Mazda RX-7


This 1980 Mazda XR-7 is all-original with just over 27,000 miles on its odometer
This 1980 Mazda XR-7 is all-original with just over 27,000 miles on its odometer

Some Japanese sports cars are gaining leverage with car collectors, but others, not so much. Production models such as Datsun 240Z and Toyota Supra are rising in value and appreciation, and the limited-production Toyota 2000GT regularly hits a million dollars at auction. Mazda also has an entry in that game, the rare Cosmo that’s currently valued in the $200,000-plus range.

But there is another Mazda sports car, the rotary-engine-powered RX-7 coupe, which thus far has failed to reach any sort of recognition as a collector car. These continue to dwell in the just-a-used-car category because they were popular and common, mostly used and abused and run into the ground, or else chewed up as amateur-racing cars.

And unlike the classic design of the 240Z, the RX-7 styling does not quite hit the spot.

The hatchback rear glass adds versatility to the sports coupe
The hatchback rear glass adds versatility to the sports coupe

RX-7s do have a strong following among hobbyists, however, with a number of clubs, websites, events and parts suppliers supporting them. If nothing else, they are cool little cars that perform and handle well, and they remain affordable.

The Pick of the Week is a rarity, an ultra-low-mileage 1980 Mazda RX-7 in apparently pristine condition that comes up for sale from its original owner. With just 27,265 miles showing on its odometer, the Metallic Orange car looks showroom fresh in the photos supplied by the seller, a Syosset, New York, classic-car dealer.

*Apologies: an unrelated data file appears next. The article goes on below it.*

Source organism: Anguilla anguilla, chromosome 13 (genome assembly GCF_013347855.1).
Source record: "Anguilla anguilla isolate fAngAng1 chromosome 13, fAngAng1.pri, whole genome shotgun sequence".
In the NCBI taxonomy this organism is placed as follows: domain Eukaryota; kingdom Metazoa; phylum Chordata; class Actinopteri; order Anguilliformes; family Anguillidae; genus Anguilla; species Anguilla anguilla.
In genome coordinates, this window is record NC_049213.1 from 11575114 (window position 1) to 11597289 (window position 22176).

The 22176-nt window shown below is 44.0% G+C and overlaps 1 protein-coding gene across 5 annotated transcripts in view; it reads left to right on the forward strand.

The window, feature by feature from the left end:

“This is truly a great opportunity to own an exceptional low-mileage example, one that would make any Mazda enthusiast very proud to drive or show,” the seller states in the ClassicCars.com advertisement.

The asking price of $17,900 is a bit aggressive, even with the car’s strong attributes; the Hagerty Price Guide pegs the average price for a 1980 RX-7 in excellent condition at $10,000. The NADA guide is less generous, putting the value of a top-condition car at a paltry $5,400, which seems way low.

But still, this Mazda is rare and unusual, and as they say in the collector-car biz, try to find another one.

Bob Golfen
Bob Golfen
Bob Golfen is a longtime automotive writer and editor, focusing on new vehicles, collector cars, car culture and the automotive lifestyle. He is the former automotive writer and editor for The Arizona Republic and SPEED.com, the website for the SPEED motorsports channel. He has written free-lance articles for a number of publications, including Autoweek, The New York Times and Barrett-Jackson auction catalogs. A collector car enthusiast with a wide range of knowledge about the old cars that we all love and desire, Bob enjoys tinkering with archaic machinery. His current obsession is a 1962 Porsche 356 Super coupe.

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